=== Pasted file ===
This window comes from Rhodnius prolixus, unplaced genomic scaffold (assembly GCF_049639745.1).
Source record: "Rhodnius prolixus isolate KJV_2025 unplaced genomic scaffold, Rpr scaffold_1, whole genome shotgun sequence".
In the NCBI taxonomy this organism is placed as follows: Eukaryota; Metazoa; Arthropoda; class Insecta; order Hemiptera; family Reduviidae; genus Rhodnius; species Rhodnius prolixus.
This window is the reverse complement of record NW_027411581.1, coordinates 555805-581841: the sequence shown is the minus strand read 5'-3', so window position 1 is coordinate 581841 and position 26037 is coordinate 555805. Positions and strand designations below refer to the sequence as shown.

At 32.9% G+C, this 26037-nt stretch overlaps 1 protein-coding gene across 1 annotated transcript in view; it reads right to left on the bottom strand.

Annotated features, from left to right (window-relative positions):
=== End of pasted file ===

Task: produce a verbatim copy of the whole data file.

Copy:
This window comes from Rhodnius prolixus, unplaced genomic scaffold (assembly GCF_049639745.1).
Source record: "Rhodnius prolixus isolate KJV_2025 unplaced genomic scaffold, Rpr scaffold_1, whole genome shotgun sequence".
In the NCBI taxonomy this organism is placed as follows: Eukaryota; Metazoa; Arthropoda; class Insecta; order Hemiptera; family Reduviidae; genus Rhodnius; species Rhodnius prolixus.
This window is the reverse complement of record NW_027411581.1, coordinates 555805-581841: the sequence shown is the minus strand read 5'-3', so window position 1 is coordinate 581841 and position 26037 is coordinate 555805. Positions and strand designations below refer to the sequence as shown.

At 32.9% G+C, this 26037-nt stretch overlaps 1 protein-coding gene across 1 annotated transcript in view; it reads right to left on the bottom strand.

Annotated features, from left to right (window-relative positions):